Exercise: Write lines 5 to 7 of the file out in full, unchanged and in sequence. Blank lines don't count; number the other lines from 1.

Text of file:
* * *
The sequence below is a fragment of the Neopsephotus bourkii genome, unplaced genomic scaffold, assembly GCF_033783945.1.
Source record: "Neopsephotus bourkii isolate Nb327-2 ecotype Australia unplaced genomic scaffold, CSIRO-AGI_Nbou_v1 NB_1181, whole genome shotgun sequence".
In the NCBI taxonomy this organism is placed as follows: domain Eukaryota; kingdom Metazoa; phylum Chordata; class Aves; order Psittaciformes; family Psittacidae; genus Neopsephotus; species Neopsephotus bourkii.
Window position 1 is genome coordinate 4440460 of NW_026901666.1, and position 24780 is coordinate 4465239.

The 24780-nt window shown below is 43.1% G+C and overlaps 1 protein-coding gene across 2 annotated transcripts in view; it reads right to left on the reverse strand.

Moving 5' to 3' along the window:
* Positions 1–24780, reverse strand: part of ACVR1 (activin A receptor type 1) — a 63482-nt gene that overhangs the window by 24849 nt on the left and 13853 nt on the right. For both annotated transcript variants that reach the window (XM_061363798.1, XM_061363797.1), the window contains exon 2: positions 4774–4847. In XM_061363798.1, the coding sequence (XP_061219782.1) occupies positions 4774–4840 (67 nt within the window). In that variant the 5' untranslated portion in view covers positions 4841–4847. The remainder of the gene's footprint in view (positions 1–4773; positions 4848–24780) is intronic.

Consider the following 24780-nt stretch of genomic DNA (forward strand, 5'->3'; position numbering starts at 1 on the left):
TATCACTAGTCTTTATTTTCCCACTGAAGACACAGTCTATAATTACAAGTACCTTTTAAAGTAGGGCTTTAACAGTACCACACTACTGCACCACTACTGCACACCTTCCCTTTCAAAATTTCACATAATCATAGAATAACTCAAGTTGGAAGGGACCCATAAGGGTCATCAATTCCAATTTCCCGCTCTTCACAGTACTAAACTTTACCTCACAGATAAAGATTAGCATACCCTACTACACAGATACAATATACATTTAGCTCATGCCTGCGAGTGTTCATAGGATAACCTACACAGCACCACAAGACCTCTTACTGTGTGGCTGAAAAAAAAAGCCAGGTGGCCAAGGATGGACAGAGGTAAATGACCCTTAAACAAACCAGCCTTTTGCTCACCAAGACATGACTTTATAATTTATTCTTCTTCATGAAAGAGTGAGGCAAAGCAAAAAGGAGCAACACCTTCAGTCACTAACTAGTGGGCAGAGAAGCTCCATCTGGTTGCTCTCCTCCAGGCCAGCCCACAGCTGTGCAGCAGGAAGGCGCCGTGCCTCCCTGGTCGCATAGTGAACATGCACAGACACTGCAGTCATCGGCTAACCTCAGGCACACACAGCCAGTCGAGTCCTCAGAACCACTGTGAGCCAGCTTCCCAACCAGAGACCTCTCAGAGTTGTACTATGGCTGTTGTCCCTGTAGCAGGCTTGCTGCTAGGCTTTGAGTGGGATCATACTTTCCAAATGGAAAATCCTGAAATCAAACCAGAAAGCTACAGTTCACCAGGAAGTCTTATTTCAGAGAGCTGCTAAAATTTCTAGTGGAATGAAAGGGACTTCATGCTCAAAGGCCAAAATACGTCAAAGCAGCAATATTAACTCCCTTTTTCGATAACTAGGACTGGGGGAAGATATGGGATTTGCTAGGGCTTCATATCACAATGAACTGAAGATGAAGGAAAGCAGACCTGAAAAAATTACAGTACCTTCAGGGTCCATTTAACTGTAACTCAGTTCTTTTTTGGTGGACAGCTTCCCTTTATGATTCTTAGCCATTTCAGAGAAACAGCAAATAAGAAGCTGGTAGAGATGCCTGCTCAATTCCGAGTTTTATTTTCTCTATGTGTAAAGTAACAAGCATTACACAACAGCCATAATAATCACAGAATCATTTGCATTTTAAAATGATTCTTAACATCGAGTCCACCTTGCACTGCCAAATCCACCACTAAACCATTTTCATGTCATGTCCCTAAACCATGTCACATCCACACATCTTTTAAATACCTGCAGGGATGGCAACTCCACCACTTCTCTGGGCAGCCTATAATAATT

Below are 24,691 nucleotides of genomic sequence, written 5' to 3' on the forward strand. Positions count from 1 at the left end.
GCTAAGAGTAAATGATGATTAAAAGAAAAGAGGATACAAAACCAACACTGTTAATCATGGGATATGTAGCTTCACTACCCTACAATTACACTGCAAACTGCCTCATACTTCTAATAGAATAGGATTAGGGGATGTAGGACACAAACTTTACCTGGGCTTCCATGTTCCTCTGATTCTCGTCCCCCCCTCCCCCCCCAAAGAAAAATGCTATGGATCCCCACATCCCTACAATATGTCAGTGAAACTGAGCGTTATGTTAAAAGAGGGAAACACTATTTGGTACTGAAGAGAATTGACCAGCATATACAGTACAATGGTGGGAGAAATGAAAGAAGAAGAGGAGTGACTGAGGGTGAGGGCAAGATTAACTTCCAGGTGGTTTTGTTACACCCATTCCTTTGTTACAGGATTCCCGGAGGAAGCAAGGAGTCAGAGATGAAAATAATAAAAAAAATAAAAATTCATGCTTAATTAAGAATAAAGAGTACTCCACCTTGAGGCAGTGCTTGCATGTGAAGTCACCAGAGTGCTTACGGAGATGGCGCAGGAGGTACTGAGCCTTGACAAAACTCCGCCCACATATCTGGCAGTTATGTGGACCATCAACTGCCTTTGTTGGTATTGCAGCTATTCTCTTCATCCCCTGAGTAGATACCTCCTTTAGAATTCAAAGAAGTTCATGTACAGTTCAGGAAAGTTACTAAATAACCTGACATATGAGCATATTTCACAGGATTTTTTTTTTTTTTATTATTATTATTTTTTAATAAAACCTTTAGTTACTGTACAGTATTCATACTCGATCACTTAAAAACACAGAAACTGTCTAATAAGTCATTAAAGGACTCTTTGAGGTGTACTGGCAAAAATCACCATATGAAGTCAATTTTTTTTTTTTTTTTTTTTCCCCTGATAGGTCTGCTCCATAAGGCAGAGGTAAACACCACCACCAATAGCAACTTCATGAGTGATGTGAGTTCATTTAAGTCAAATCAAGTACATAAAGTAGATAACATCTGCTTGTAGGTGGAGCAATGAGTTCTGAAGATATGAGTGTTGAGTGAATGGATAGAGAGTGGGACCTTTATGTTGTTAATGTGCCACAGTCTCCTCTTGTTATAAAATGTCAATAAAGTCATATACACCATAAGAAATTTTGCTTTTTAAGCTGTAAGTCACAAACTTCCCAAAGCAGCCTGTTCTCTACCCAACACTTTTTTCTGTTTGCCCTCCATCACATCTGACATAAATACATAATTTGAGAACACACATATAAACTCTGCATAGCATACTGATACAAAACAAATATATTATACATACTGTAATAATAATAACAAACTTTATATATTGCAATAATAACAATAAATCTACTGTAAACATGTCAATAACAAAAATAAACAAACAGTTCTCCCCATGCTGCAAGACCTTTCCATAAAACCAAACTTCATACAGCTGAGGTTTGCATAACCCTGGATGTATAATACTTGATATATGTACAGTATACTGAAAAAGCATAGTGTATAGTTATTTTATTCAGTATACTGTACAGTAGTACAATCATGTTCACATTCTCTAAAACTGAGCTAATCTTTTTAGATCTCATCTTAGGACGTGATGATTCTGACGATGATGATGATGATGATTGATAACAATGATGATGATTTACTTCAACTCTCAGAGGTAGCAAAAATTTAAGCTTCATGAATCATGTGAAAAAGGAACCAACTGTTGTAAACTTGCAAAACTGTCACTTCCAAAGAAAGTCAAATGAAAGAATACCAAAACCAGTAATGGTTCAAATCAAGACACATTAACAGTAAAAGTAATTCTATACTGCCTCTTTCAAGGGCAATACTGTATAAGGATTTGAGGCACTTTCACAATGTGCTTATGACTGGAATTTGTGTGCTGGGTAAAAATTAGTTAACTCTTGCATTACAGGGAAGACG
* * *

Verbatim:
The 24780-nt window shown below is 43.1% G+C and overlaps 1 protein-coding gene across 2 annotated transcripts in view; it reads right to left on the reverse strand.

Moving 5' to 3' along the window:
* Positions 1–24780, reverse strand: part of ACVR1 (activin A receptor type 1) — a 63482-nt gene that overhangs the window by 24849 nt on the left and 13853 nt on the right. For both annotated transcript variants that reach the window (XM_061363798.1, XM_061363797.1), the window contains exon 2: positions 4774–4847. In XM_061363798.1, the coding sequence (XP_061219782.1) occupies positions 4774–4840 (67 nt within the window). In that variant the 5' untranslated portion in view covers positions 4841–4847. The remainder of the gene's footprint in view (positions 1–4773; positions 4848–24780) is intronic.